Mountain ranges, volcanoes, exotic wildlife, and corals are just a few of the destinations the avid ecotourist frequently visits.
While regular mass tourism takes a significant toll on the natural environment, ecotourism limits the number of visitors and visitor amenities, thus minimizing human impact on the environment.
Ecotourism strengthens the economy at the local level through employment, business opportunities, and social projects while contributing to the national economy.
COVID-19’s impact on the ecotourism industry
Aside from boosting the economy, ecotourism sites protect the surrounding habitat and wildlife and educate visitors about the natural world.
Ecotourists receive a firsthand exploration into the ecosystem they are visiting, promoting the idea of conservation and environmentalism.
Most of the revenue generated from ecotourism goes towards conservation efforts in the nearby area by protecting endangered species and their surrounding habitats.
Ecotourism is the fastest-growing sector of the tourism industry
Ecotourism is the fastest-growing sector of the tourism industry, placing as the second largest industry in the African continent and primary source of foreign exchange. In Rwanda alone, $18.7 million dollars in revenue is generated from its 1.5 million international travelers.
African ecotourism is perhaps one of the most famous ecotourist destinations, attracting thousands of tourists eager to witness the Great Migration, the most impressive wildlife show on Earth that can be seen from outer space.
The Closures due to Covid-19
When the COVID-19 pandemic began, most countries closed their borders, causing international travel to decrease immensely. This standstill of travel had a devastating impact on ecotourism and sanctuary profits with the estimated loss being millions of dollars of income from tourism
In addition to this, sanctuaries and conservation sites were forced to close indefinitely in effort to control human contact. Great ape tourism sites even closed out of fear of transmitting the virus to their great apes.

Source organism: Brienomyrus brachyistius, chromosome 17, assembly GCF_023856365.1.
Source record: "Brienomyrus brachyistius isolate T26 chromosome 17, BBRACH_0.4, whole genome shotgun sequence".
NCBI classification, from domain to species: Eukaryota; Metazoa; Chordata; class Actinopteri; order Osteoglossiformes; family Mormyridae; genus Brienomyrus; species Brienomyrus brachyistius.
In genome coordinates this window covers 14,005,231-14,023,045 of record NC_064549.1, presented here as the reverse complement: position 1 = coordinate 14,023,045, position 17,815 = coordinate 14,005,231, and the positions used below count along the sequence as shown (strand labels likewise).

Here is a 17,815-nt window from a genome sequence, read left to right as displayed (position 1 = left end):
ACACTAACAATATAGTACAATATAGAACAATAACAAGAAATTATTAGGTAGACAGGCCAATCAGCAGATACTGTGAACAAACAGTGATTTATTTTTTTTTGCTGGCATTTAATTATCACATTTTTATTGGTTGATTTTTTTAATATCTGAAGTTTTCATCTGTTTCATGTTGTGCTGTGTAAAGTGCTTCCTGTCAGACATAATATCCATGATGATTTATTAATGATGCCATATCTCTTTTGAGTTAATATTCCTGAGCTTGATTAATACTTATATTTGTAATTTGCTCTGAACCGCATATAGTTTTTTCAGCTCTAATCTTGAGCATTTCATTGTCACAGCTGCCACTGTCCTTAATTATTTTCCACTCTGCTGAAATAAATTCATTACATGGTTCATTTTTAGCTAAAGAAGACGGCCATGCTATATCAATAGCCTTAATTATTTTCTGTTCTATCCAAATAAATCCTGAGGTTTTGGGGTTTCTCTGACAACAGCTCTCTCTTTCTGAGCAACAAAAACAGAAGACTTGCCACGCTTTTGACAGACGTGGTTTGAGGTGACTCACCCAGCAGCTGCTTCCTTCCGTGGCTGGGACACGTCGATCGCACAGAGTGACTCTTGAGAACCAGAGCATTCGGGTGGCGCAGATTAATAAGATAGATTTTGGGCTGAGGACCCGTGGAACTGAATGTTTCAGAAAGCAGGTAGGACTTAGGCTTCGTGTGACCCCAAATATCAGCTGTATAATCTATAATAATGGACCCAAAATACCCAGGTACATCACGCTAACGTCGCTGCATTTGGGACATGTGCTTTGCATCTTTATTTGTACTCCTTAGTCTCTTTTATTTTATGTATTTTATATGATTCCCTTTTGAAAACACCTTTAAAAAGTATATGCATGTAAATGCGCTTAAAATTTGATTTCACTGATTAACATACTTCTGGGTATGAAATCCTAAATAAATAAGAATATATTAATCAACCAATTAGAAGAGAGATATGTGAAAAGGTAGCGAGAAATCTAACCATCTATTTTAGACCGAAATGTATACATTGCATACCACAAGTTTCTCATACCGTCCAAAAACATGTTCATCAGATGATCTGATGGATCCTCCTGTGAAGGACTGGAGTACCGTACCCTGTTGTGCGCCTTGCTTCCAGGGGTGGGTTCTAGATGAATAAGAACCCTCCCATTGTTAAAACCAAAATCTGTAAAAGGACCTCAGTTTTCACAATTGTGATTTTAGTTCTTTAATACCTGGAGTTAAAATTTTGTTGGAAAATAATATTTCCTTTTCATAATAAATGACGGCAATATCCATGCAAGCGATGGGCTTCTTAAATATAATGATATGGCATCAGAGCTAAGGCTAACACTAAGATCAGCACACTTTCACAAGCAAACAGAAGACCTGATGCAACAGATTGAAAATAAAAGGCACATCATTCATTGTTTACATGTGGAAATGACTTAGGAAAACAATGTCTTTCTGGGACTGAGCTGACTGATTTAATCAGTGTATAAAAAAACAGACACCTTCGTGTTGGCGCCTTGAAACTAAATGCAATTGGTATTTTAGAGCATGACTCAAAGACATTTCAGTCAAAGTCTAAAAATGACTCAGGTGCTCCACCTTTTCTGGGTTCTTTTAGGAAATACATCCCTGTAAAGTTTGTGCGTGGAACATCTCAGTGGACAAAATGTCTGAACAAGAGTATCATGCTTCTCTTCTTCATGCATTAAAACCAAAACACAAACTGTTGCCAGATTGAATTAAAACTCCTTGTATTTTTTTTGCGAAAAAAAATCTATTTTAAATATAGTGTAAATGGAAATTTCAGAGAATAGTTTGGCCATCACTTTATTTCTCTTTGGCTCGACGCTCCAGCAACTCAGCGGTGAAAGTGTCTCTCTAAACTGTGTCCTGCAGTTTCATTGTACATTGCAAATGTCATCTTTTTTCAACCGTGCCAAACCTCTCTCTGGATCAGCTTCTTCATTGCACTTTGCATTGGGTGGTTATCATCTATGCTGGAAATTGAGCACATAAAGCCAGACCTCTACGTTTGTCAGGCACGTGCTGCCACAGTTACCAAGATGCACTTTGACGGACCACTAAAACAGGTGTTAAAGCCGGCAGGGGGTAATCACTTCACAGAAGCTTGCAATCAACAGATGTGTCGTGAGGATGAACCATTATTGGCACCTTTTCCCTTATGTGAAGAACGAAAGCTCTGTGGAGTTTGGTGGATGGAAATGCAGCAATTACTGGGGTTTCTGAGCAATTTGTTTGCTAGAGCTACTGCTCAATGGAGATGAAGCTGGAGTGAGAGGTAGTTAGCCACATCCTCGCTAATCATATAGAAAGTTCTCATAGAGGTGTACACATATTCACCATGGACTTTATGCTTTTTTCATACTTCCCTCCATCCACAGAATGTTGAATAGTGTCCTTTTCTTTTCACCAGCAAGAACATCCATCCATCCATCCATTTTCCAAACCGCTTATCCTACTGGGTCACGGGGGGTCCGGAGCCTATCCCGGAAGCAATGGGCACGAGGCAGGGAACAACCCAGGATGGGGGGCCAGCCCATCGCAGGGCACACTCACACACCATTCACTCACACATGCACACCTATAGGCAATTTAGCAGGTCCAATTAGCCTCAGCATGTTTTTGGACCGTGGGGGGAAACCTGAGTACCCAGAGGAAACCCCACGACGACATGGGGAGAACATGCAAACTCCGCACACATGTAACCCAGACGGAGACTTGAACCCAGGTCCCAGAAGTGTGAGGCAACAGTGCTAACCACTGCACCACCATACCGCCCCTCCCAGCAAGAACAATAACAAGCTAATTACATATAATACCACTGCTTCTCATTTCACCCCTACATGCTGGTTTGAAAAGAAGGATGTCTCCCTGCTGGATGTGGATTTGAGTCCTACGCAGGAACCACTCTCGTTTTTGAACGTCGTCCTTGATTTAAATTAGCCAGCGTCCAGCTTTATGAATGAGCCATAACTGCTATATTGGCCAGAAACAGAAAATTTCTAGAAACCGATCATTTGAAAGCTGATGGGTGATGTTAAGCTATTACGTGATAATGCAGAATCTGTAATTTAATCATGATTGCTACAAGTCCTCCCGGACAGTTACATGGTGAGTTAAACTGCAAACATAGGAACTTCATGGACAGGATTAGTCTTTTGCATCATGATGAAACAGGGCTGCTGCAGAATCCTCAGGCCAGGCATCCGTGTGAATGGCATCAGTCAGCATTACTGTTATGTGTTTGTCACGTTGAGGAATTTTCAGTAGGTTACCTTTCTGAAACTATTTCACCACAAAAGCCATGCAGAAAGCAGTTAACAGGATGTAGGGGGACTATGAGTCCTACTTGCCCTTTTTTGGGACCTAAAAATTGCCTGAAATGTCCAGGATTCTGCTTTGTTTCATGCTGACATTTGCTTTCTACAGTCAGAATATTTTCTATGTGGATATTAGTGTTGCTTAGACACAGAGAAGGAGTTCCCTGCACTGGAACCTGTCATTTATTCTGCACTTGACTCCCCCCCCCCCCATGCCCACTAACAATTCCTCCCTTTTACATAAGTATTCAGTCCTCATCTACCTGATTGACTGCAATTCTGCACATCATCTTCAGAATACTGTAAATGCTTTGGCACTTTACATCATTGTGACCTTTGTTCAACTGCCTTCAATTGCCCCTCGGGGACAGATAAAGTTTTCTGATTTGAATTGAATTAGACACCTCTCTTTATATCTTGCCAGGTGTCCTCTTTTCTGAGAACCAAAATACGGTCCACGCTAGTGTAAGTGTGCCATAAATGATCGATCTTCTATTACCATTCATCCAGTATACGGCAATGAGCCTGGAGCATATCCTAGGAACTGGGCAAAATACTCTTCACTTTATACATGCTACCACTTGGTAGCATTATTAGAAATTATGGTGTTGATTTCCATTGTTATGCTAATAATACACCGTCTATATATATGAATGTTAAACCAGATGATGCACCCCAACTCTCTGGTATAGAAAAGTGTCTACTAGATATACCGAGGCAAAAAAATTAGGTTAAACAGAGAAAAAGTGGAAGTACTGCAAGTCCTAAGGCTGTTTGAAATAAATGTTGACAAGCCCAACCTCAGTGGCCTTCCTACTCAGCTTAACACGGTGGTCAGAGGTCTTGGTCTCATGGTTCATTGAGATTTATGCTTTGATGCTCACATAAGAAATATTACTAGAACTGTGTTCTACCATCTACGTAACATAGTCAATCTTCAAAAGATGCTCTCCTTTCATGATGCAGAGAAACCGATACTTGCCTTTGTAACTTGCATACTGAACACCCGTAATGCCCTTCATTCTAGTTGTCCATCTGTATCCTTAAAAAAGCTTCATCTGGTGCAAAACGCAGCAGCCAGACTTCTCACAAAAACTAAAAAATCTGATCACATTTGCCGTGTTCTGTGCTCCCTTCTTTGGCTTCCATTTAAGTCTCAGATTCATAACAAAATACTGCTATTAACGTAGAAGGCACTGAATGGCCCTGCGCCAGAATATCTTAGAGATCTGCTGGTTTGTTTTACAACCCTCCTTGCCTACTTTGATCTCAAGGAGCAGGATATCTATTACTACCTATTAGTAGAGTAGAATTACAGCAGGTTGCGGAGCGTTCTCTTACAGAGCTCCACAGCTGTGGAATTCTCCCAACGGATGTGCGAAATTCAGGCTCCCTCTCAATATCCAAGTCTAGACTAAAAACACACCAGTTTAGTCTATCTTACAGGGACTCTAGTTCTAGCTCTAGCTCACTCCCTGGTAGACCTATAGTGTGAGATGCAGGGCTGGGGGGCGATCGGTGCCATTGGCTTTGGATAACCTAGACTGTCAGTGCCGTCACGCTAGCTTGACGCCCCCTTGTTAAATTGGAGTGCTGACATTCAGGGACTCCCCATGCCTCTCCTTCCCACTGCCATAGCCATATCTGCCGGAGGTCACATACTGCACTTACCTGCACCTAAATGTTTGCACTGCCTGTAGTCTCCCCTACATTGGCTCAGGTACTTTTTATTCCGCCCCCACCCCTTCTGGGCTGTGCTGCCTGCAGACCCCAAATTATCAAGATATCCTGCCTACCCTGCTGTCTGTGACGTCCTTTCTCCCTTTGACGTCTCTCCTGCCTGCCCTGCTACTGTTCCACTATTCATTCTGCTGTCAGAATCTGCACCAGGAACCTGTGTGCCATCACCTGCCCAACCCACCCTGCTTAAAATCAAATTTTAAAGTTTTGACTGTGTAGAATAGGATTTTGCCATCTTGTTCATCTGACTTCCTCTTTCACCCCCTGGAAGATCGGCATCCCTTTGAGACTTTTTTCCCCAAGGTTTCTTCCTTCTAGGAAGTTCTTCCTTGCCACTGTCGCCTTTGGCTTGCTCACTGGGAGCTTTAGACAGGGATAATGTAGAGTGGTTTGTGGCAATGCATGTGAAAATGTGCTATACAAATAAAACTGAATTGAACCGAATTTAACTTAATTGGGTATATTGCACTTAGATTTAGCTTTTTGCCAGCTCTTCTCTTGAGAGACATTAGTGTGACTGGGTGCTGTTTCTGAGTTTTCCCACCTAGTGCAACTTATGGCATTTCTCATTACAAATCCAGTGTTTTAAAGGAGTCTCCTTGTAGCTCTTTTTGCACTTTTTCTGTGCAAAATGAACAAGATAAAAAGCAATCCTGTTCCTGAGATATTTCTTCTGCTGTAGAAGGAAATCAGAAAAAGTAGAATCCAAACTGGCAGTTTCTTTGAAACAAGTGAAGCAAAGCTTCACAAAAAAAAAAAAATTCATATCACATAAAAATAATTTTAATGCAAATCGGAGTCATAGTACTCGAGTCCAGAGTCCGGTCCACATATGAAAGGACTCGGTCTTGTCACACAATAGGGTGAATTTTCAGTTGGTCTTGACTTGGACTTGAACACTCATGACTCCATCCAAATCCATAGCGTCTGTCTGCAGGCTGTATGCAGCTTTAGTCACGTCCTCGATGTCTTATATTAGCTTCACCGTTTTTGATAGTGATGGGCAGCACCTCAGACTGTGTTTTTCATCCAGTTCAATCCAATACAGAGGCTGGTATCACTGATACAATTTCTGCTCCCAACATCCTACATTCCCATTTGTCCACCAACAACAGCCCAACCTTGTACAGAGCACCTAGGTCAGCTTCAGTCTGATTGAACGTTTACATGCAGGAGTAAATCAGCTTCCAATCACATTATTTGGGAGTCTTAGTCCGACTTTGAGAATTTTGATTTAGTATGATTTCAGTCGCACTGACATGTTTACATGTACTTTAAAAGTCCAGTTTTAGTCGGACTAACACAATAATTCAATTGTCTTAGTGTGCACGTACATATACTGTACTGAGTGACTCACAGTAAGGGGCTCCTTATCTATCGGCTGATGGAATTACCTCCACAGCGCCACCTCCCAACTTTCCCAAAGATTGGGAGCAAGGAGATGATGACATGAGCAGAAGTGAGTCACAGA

The Tampat Do Aman Eco Lodge and Jungle Camp in Malaysia was also forced to close, putting a stop to ecotourist education about the indigenous Rungus culture and local habitat.
This program is part of the mission to protect Borneo, an island that has already lost half of its forests due to human activity.
The Financial burden of Covid-19 on Ecotourism
Income generated from tourism is mostly used for law enforcement, biomonitoring and staff salaries. Through the collection of park entrance fees, accommodation, and restaurant revenue, conservation may continue.
When the number of tourists decreases, these limited funds affect how powerful an establishment’s conservation efforts can be. This leads to an increase in poaching, illegal fishing, and deforestation in life-sustaining ecosystems such as the Amazon in Colombia.
On a much brighter note, the illegal wildlife trade has been disrupted due to the travel restrictions.
Threatened species in areas like these depend on the revenue generated from their visitors by helping protect and keep the natural world away from the threat of poachers.
Three critically endangered giant ibis were killed for meat in Cambodia during the beginning stages of the pandemic in April. If there are no wildlife rangers or surveillance programs, illegal activities that harm the animals and the environment will flourish.
Many sanctuaries and tourism sites near or in the Coachella Valley (where I live) were also impacted, including The Living Desert in Palm Desert, Living Free Animal Sanctuary in Idyllwild, and the Landing Zone Parrot Sanctuary in Thousand Palms.
While some have already been approved to reopen again with enforced social distancing measures, others remain closed.
The worst-hit sanctuaries
Government-supported sanctuaries that are also tourist attractions fare much better with the loss of revenue due to the pandemic. Non-tourist sanctuaries such as the Bornean Sun Bear Conservation Centre must instead resort to requesting donations in an effort to keep their animals alive.
Indonesian rehabilitation centers have had to halt their reintroductions into the wild while still receiving an intake of new animals, pushing them to the edge of their capacity.
Likewise, rescue centers who are closed for tourism still have to feed their animals despite having no visitors or income.
The New Normal for Ecotourism
There are a few initiatives already in place to help support tourism communities affected by COVID-19, such as the Lion’s Share and SOS African Wildlife initiatives.
Some sanctuaries and ecotourism destinations have adapted to this new way of life, such as creating virtual ecotourism by utilizing the gaming industry like the Goualougo Triangle Ape Project’s Wildeverse. Wildeverse is a virtual reality game that features gorillas, chimpanzees, and orangutans.
Ecotourism is beneficial for its local areas but is easily disturbed by world events such as the COVID-19 pandemic. Sanctuaries do their best to conserve and preserve animals and environments who are at risk for extinction.
Without the efforts of these organizations, the world would have fewer protected natural areas and animals.
It is time for us to thank them for all they do by giving them our support and allowing for them to continue their labors.